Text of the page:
I know something is wrong with my hero when I am struggling with how he will react in one of his scenes. It is a scene I am eager to write: my hero is responding to a crisis that has an interesting twist. But, you’d think I was giving a cat a bath -it is that difficult! So, I decide to take a walk to the mailbox, which is a special feat, now that I am wearing a robo-cop hinged knee brace. The healing is going fine but I seem to have atrophied while I was R.I.C.E-ing. It also feels like my brain has atrophied too. So, the two W’s, walking and writing are a slow stumble at the moment.
I pull open the mailbox and Woo Hoo! A Jesse Stone DVD from Netflix is in the mail. I pause in the road to text my husband “Jesse Stone DVD for date night this week!” I am sure that this was worth interrupting and has made whatever meeting he is busy trying to stay awake, that much better. He responds with the obligatory happy face – heart combo.
On my way back to the house, I reconsider my problem. I sit and stare at the pond but my line of sight drops to the Netflix envelope. Jesse Stone… Magnum PI… and Bingo! I realized that regardless of how much I had written in my character sketch, I have no evolution. After all, Jesse Stone and Police Commissioner Reagan, two of Tome Selleck’s current roles are basically two divergent potential paths that Magnum PI could have walked in his life thirty years later.
I drew a character timeline in my mind. The Magnum PI character was actually a spinoff of the Lance White role developed for Tom Selleck in the Rockford files (episodes: Nice Guys Finish Dead, 1979 and White on White and Nearly Perfect, 1978) Just two episodes which if you haven’t seen, you really should catch on Netflix streaming. Lance White was such an over-the-top good guy character -his youthful idealism was a wonderful contrast to Rockford’s cynical world-weary attitude. Thanks to Netflix, I watched the episodes again to see if it helped me with my guy.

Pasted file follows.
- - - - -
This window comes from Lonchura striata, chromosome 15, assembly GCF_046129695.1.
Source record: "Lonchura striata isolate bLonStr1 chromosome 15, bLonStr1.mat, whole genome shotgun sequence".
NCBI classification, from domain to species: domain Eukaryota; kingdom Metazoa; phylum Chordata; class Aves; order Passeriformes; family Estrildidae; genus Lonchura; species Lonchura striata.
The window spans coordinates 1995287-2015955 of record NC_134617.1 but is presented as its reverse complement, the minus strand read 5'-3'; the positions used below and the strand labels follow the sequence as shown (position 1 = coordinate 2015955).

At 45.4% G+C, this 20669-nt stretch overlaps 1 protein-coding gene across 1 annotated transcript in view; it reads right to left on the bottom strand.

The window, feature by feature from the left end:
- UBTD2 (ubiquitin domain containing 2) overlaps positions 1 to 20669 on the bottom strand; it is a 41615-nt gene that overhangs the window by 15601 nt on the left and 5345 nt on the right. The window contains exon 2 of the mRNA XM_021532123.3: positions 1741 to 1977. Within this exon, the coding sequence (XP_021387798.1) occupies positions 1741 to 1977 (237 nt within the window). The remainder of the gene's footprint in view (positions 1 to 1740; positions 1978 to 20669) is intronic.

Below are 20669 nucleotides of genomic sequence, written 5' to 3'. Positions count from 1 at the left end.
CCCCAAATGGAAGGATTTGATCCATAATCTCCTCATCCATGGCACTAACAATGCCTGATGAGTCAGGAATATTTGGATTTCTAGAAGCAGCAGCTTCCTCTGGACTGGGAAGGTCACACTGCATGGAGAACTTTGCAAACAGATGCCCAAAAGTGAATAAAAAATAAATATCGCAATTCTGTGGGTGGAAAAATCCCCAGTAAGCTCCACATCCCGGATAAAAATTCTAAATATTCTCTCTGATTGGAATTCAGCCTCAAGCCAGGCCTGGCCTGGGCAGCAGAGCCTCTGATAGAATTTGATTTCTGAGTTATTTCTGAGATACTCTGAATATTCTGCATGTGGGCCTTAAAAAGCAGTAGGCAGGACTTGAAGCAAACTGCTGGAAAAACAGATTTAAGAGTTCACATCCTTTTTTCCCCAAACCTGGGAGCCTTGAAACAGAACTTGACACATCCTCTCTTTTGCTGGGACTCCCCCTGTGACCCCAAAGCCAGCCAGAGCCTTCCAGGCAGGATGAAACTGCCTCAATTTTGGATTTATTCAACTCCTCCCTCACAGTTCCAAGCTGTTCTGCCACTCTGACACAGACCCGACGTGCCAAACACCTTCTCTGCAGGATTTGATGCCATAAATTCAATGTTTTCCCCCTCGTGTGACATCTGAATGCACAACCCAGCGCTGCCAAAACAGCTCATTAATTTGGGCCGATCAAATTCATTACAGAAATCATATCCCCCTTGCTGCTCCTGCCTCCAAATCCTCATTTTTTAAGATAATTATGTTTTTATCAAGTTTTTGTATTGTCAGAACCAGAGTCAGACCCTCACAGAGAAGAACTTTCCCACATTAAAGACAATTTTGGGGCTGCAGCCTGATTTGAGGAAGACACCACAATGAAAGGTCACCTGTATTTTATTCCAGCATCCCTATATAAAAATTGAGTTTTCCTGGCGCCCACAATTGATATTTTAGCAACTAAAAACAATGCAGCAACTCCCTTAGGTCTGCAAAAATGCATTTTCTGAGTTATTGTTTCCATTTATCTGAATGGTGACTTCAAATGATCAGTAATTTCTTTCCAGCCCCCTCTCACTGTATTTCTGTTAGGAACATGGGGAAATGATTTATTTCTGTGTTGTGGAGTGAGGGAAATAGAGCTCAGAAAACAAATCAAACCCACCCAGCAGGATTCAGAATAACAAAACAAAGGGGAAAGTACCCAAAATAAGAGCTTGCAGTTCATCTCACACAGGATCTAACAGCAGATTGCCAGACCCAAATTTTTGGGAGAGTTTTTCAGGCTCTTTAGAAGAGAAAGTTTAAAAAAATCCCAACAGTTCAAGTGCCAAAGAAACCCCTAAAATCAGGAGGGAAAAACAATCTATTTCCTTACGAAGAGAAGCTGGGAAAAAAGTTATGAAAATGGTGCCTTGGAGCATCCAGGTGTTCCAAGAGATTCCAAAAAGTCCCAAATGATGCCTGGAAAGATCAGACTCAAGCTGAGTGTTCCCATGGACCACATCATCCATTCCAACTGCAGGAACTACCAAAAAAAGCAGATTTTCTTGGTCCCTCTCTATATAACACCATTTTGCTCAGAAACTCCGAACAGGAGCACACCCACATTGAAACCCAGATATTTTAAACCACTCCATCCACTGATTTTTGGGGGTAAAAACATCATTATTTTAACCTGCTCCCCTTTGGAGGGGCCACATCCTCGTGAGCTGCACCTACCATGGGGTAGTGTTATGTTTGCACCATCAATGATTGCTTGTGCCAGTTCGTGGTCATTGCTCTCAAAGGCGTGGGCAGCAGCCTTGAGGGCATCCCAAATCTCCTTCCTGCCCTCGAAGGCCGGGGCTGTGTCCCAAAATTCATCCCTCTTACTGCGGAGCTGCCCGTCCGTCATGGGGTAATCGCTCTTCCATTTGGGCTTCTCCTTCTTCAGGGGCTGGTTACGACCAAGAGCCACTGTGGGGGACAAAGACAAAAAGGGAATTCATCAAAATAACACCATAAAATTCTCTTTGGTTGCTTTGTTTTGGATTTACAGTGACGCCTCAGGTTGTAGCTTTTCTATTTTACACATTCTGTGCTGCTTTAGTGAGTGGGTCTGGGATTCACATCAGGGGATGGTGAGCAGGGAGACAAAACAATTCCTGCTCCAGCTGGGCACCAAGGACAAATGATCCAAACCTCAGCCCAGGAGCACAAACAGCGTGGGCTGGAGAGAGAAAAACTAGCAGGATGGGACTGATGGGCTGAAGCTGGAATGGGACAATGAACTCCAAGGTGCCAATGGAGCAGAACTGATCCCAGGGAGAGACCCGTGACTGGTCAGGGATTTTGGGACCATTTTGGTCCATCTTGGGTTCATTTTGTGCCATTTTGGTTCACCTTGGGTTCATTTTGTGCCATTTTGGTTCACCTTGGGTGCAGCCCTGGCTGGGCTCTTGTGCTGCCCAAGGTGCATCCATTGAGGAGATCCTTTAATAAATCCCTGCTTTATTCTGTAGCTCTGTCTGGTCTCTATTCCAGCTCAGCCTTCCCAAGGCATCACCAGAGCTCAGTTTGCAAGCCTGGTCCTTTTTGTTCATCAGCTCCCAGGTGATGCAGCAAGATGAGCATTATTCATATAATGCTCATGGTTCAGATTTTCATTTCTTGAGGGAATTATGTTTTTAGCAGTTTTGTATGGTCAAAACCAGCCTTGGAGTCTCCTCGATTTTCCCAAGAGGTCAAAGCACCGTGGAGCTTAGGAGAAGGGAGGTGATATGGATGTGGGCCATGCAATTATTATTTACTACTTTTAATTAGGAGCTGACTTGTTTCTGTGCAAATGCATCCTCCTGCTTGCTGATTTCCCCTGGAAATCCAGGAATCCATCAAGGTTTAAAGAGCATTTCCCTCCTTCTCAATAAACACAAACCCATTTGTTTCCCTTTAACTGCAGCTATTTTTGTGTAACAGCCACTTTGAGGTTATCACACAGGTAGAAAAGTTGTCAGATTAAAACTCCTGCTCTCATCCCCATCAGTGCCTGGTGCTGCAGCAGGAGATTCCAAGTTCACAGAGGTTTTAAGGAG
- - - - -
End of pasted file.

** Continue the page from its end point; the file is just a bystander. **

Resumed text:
Then, I looked at the characters Tom Selleck has played on television. All could arguably be places the idealistic Magnum or Lance could have ended up. The good-guy, ‘safe’, older boyfriend on Friends, the adorable cad, Ivan on Boston Legal… He is nice and handsome and a rugged heart-throb. He’s how you hope your husband ends up in middle age: still nice, wiser and protective. Even as a burnt-out damaged Jesse Stone, who is drunk and lost –still treats women with respect. Heck, he still loves his ex-wife who was unfaithful.
The first thing I noticed while watching that first episode where Tom Selleck appears in the Rockford files was that Jesse Stone has turned into Rockford -he’s a cynical mentor.
1. Still believes in doing the right thing, even though it might not be the wisest decision.
2. Still goes out on a limb for the underdog, even though it always backfires
3. Still gives people the benefit of the doubt even though they are usually lying
4. Still remains a gentleman even though the little kid or old lady won’t appreciate the effort
5. Still gets manipulated by the damsel in distress but now knows the other guy is going to get lucky
So, my character sketch -for my hero includes, how he was raised, what kind of boy he was as a prom date, a college date, a young man -how did he handle a broken heart and how did he handle breaking hearts? Suddenly, my difficult scene is an enjoyable one to write and I am able to understand why he is doing what he is doing. He is no longer the cookie cutter guy.
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